DC moves closer to turning renderings into reality for elevated street park

July 24, 2019

To Brenda Richardson, the pillars that remain from D.C.’s old 11th Street Bridge symbolize more than aging infrastructure — they embody hope.

For the last several years, Richardson, a member of D.C.’s Ward 8 community, has been working with the nonprofit Building Bridges Across the River (BBAR) to collect input and drum up support for one of its flagship programs: turning the unused bridge that spans the Anacostia River from Navy Yard to Historic Anacostia into an elevated street park.

“Not only will it connect us to Capitol Hill, but the beauty of this bridge is that it will heal our communities. There’s great trauma on our side of the river, and we are looking for some happiness and joy,” Richardson said.

On July 23, those leading the 11th Street Bridge Park announced they are one step closer to turning the park’s renderings into reality after receiving a $5 million gift from Exelon Corporation.

Scott Kratz, director of the 11th Street Bridge Park, said the total cost for the project — which includes construction, design and investments in the neighboring Ward 8 community — is projected to reach $139 million. Currently, $111.5 million has been raised from both public and private funds, including about $38 million from D.C. through its Department of Transportation. The plan is to break ground in 2021 and open the park in 2023, Kratz said.

An aerial view of plans for the 11th Street Bridge Park. (Courtesy 11th Street Bridge Park/Building Bridges Across the River)

Richardson, who has lived in Ward 8 for 30 years, joined up with BBAR eight years ago, mostly to see if a project like the one pitched was ever attainable.

“It was this big vision that we were invited to consider, and I’m like, ‘That would never happen in our neighborhood.’ So I said, ‘I’m going to stick this out and see if it can happen.’ And I did, and I’m still here, and it’s about to happen,” she said.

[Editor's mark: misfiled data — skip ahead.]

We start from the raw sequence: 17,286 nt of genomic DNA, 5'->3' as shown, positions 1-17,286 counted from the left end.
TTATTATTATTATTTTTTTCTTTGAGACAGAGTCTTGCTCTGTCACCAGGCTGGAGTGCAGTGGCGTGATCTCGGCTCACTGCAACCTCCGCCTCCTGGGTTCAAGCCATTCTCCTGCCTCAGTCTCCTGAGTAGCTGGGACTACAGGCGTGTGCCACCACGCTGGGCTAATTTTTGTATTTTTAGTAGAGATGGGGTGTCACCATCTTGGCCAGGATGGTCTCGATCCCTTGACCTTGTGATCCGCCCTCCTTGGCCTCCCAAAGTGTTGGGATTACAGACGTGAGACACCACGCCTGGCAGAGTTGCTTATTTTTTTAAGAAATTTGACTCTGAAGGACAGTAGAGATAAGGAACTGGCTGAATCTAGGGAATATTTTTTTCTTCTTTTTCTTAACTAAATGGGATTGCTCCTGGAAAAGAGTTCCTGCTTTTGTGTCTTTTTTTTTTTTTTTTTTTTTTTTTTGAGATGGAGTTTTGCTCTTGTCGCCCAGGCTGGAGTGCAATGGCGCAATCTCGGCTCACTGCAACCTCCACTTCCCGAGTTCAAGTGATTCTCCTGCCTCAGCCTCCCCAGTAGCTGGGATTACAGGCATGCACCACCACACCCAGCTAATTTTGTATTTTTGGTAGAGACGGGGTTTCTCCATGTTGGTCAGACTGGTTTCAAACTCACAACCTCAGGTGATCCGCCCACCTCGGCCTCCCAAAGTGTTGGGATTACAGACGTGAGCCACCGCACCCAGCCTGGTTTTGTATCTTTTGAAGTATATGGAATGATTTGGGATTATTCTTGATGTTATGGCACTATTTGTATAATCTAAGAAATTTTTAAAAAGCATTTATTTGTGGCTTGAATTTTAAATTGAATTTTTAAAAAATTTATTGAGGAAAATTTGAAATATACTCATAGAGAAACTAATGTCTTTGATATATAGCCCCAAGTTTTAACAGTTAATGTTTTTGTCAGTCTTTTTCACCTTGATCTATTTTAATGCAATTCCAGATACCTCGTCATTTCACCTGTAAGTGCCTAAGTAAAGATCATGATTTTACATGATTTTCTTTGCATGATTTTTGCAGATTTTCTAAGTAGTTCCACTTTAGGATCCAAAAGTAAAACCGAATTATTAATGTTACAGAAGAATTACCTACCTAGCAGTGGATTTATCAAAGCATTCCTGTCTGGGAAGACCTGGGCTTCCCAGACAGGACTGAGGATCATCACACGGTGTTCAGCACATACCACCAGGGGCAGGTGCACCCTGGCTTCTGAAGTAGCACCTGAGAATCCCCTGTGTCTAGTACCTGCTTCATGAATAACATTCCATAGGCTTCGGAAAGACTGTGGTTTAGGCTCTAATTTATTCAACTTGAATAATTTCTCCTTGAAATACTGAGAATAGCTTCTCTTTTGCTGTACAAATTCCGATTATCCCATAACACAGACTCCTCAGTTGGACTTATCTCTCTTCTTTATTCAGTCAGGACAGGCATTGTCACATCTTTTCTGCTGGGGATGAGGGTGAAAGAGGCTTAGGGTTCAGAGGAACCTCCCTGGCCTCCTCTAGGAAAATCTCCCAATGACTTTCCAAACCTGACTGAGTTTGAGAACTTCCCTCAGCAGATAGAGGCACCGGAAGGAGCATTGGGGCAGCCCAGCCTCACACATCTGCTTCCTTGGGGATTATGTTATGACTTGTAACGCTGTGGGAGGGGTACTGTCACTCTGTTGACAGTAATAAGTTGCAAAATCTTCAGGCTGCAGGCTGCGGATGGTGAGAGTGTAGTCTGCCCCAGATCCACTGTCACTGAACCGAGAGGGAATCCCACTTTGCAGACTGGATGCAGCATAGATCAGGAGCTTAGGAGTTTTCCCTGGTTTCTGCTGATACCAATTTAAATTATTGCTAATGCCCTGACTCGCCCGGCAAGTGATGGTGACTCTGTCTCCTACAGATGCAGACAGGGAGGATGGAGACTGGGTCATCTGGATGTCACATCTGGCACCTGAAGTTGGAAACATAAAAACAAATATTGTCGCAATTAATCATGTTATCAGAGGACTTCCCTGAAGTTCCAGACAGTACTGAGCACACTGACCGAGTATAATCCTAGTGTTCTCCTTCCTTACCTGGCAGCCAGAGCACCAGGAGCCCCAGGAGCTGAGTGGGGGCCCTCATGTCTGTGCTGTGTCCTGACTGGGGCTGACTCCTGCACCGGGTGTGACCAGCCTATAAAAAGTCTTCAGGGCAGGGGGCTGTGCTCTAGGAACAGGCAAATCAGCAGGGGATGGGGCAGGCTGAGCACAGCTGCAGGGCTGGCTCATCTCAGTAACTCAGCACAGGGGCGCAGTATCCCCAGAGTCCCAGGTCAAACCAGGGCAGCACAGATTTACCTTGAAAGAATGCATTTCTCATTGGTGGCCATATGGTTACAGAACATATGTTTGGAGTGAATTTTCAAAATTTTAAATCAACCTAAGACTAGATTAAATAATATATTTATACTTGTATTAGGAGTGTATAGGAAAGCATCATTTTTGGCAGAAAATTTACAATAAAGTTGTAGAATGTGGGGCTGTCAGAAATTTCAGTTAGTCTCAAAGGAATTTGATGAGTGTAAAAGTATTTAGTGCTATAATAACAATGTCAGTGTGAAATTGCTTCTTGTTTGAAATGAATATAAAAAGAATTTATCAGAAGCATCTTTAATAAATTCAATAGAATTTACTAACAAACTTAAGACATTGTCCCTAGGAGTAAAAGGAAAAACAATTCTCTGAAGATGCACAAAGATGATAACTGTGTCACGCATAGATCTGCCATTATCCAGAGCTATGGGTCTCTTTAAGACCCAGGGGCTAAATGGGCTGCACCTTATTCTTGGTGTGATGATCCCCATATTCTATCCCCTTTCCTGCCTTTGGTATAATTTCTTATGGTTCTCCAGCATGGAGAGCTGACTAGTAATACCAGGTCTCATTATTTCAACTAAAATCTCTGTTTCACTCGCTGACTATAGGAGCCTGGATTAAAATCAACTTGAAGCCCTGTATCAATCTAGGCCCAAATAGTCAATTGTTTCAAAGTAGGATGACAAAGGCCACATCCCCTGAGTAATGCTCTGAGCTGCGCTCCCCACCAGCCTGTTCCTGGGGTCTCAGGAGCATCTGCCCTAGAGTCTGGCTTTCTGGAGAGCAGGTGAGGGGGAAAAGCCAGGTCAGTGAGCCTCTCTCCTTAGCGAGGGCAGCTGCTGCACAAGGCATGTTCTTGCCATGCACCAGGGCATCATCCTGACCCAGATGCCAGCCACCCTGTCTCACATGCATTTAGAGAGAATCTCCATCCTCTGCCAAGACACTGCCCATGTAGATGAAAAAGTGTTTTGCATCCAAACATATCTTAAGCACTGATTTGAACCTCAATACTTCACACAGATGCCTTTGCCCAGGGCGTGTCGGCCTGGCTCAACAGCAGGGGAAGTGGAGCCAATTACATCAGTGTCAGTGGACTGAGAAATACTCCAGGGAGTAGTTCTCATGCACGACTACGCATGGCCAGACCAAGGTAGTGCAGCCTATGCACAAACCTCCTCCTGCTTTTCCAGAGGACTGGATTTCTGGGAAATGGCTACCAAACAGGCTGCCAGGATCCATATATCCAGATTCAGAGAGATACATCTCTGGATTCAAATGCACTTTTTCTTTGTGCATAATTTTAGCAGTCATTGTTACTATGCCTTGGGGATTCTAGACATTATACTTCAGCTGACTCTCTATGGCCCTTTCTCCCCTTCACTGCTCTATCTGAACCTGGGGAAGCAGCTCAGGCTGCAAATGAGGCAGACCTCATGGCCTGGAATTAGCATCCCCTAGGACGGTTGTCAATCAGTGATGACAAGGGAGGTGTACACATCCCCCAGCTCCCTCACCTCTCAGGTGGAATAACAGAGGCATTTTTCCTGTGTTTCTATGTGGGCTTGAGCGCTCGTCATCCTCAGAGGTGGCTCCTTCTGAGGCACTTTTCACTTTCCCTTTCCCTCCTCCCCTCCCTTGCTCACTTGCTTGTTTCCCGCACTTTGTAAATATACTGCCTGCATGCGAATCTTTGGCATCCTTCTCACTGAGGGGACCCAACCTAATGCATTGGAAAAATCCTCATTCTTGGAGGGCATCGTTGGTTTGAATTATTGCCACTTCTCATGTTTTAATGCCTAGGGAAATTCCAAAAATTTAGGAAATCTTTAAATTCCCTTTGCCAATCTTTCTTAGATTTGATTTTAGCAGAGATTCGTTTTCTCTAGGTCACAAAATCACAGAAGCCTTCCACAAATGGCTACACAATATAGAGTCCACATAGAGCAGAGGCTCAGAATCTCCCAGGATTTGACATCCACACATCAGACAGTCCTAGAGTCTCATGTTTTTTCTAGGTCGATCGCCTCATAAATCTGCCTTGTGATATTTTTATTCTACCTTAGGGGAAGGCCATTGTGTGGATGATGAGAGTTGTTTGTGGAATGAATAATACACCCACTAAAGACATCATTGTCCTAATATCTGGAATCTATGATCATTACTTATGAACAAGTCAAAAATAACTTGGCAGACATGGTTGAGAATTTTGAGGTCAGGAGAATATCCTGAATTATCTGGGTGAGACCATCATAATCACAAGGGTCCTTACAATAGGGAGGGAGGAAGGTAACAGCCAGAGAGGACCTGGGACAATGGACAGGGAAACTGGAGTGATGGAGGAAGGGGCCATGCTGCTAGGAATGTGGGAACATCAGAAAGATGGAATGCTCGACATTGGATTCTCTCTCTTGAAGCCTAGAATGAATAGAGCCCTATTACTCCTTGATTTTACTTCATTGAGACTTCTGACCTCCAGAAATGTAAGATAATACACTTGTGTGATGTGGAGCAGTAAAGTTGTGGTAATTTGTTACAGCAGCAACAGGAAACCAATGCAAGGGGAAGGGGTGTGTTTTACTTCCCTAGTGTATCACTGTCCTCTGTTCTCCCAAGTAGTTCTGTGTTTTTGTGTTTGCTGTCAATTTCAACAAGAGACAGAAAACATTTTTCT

Plans for the 11th Street Bridge Park — which is part of a larger group of infrastructure reuse projects under the High Line Network — include more than green space and pedestrian pathways along the stretch that joins the two geographically divided sides of D.C. The $5 million contribution from Exelon will fund the park’s solar-paneled environmental education center, which will host community lectures and school workshops centered around sustainability.

Jim Foster, president of the Anacostia Watershed Society, a partner in the center’s programming, called the park “the Arc de Triomphe to the Anacostia restoration.”

“I think that it’s going to be a true monument to the work that we’ve done together as communities all coming together, not only cleaning up the river, but weaving it back into the fabric of the communities here along the river,” Foster said in a news conference on Tuesday.

“We’ve told people for so many generations, ‘Don’t go there; that river’s dirty.’ But today we’re bringing them back and we’re going to have an opportunity for them to really be an integral part of this giant restoration project.”

Plans for the park also include gardens, a community meeting center, a cafe, a performance space, a play space, river access for water sports and a hammock grove to foster mental well-being.

“And throughout the entire park, public art that tells the rich history of the region of both sides of the river,” said Kratz, who gathered ideas for the park’s features from hundreds of community meetings and years of neighborhood outreach.

Included in the cost of the project are several efforts to invest in the community that anchors the bridge on the eastern side of the Anacostia river in Ward 8.

According to census data, 35.7% of Ward 8 residents live below the poverty line, and 47% of children live in poverty. Kratz explained more than $50 million of the project’s budget will be spent on workforce development, small business support and affordable housing initiatives for the neighborhood.

Richardson said the project’s goals, with a focus on education, the arts and community support, “demonstrate that there are other uses for parks; there are greater uses for parks.”

“I remember when we were selecting the architectural drawing of the park, and there was this flowing water with a picture of Frederick Douglass on it. That was just so moving to me, because what that will do for future generations is help them remember our history,” she said.

“Our history won’t be erased just because it’s a new park.”

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